We hear a lot about customer experience and user experience. Companies are competing to provide amazing customer experiences, from the first interaction to the last interaction. Everyone from marketing to product development and support are involved, and it takes a lot of work to get it right.
But what about employee experience? How does it feel to work for your company? Is it overall a positive, seamless, and rewarding experience? Or is it a toxic culture full of friction and negativity?
Customer experience has gotten attention for many years, but organizations are starting to realize the key to a world-class customer experience is nailing the employee experience first. After all, satisfied employees are more likely to create satisfied customers.
What is Employee Experience?
Denise Lee Yohn, author of FUSION: How Integrating Brand and Culture Powers the World’s Greatest Companies defines “employee experience” as the following:
Employee experience is the sum of everything an employee experiences throughout his or her connection to the organization — every employee interaction, from the first contact as a potential recruit to the last interaction after the end of employment.
As you can see, there are a lot of similar characteristics between customer experience and employee experience. In fact, the same definition works if you replace the word “employee” with “customer”:
Customer experience is the sum of everything a customer experiences throughout his or her connection to the organization — every customer interaction, from the first contact as a potential customer to the last interaction…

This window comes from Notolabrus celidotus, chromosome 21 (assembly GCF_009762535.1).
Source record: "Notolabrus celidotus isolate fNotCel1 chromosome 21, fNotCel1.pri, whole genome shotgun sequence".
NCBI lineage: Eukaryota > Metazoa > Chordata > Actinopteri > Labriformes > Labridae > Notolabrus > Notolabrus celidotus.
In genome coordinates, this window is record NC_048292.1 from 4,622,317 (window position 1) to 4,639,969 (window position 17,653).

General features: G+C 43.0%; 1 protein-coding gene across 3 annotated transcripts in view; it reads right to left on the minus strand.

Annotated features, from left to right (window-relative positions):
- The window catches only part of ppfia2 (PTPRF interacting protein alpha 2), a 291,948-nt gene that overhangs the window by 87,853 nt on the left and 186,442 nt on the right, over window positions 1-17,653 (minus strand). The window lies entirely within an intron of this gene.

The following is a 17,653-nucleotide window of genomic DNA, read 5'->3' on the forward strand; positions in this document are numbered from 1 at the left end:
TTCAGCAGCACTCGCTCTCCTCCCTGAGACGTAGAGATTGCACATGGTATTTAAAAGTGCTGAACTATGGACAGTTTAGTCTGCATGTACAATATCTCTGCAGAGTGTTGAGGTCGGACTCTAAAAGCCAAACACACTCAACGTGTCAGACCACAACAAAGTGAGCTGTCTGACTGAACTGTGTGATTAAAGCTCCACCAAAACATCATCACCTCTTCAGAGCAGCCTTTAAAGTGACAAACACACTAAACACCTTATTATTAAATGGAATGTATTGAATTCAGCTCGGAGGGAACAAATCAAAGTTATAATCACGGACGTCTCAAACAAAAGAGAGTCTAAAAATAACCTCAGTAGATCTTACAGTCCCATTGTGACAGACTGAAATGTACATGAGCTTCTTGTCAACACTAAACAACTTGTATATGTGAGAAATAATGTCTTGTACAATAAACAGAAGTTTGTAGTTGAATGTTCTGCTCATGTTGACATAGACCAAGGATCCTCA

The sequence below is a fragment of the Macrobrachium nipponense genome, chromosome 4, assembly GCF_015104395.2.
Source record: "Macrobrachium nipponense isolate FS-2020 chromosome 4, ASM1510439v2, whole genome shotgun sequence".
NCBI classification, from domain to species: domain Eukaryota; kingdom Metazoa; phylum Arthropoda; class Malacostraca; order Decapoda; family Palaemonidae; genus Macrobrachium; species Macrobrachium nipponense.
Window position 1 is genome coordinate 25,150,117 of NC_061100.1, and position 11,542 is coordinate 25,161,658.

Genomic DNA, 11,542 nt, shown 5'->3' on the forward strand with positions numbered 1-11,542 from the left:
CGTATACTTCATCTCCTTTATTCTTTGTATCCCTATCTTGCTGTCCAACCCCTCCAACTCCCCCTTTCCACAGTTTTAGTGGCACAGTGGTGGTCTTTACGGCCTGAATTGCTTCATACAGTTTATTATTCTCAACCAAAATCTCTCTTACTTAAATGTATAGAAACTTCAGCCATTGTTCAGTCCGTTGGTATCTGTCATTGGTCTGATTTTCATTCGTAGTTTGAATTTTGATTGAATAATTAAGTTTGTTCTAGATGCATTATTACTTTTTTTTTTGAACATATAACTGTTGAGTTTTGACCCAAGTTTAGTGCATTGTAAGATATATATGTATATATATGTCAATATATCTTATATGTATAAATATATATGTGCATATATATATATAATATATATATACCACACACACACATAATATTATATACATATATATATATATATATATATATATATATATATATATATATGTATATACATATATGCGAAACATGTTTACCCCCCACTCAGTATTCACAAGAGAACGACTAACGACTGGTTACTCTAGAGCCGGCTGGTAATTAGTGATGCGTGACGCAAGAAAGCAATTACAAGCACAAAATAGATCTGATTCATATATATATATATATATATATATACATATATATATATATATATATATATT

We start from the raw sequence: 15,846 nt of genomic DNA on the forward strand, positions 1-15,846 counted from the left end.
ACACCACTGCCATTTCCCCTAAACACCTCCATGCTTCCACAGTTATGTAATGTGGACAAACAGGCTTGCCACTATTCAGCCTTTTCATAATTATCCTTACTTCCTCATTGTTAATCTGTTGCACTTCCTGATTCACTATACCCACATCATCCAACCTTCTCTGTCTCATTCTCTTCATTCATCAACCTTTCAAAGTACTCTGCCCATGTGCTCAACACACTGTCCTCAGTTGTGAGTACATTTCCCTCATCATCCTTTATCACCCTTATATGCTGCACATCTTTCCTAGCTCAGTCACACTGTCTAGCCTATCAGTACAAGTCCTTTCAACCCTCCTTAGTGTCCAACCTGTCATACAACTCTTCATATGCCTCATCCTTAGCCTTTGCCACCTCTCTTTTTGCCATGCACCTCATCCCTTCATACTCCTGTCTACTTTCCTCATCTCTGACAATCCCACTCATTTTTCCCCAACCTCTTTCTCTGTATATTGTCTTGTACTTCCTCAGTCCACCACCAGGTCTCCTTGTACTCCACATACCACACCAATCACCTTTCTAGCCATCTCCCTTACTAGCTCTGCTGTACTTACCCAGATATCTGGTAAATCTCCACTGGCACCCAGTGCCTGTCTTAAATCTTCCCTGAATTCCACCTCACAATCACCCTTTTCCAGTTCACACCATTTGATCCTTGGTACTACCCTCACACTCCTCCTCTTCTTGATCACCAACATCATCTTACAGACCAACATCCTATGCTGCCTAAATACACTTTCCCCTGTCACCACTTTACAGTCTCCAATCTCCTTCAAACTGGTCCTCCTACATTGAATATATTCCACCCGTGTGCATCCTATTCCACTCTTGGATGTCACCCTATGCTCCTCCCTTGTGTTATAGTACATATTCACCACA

Customer experience is the perception a customer has of your organization, whereas employee experience is the perception an employee has of your organization. Both are important for attracting and retaining customers and employees.
A good employee experience promotes the success of the employees, not just the success of the company. That means providing the tools, environment, and culture for the organization’s employees to do their jobs to the best of their abilities. When employees win, customers win, and when customers win, the organization succeeds.
A study done by GrantThorton found that companies with healthy cultures are 1.5 times more likely to report average revenue growth of more than 15% for the past three years.
Employee experience is not just culture or engagement
Employee experience is more than a nice office and engaged employees. A modern, clean office with a stocked refrigerator, kombucha, and a ping-pong table is great, but you need more than that to round out the entire employee experience. What’s a fancy office if employees are stuck using out-dated clunky equipment or feeling trapped under a toxic manager?